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Jim Clark: Music

The Altitudes of Love

(Jim Clark)
November 22, 2010
Words: Byron Herbert Reece/Music: Jim Clark

This odd little poem reminds me a lot of William Blake, especially the final verses.  Given the imagery of those final verses, I thought it needed to sound a little frightening, or at least disturbing.

The Altitudes of Love



If ever I saw my True-Love

Coming from Pindar Lake

And I in the Hughly Hills above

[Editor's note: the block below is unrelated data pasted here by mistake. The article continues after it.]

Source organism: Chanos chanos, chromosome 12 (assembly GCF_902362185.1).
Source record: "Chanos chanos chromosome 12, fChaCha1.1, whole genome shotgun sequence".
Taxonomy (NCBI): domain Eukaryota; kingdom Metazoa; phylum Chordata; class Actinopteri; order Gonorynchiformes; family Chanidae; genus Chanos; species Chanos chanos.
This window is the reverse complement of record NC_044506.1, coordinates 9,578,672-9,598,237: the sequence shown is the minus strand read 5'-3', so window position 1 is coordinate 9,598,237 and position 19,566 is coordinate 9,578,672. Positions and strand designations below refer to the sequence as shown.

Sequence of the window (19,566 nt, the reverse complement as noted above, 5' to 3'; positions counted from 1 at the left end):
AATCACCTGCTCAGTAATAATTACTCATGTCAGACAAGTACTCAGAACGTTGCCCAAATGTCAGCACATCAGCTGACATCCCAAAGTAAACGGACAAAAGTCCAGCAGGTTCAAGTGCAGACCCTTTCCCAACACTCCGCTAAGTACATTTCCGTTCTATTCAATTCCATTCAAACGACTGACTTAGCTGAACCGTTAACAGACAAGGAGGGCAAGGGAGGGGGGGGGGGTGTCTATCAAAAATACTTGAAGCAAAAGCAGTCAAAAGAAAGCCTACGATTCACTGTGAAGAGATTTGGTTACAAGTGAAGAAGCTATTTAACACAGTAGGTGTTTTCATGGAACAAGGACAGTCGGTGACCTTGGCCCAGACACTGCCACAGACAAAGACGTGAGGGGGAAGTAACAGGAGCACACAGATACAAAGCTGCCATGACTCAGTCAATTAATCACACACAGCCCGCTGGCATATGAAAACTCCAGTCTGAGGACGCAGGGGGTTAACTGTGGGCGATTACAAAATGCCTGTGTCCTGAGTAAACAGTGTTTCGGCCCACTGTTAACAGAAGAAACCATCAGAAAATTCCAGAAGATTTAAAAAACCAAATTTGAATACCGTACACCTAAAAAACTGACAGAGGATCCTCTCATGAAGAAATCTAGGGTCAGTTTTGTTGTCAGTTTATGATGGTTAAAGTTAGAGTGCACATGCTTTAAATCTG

I’d hasten, for love’s sake,


By the descending roadway;

We’d meet at middle height

Before the slant of the day

Tipped westward toward the night.


For it is not meet in darkness

In a low place to lie down;

Nor where the glow of love is less—

At the luminescent crown


Of a wild, wind-deafened summit—

Than the sun’s that lights the bed.

Let the eunuch and the hermit

Mate with the lightless dead,


And the man that mocks the lightning

Love himself alone;

Let two to each their comfort bring

To a bed not wholly stone


And lie where leaves have dappled

The floor with light and shade

Since the two in the garden grappled

When first the world was made.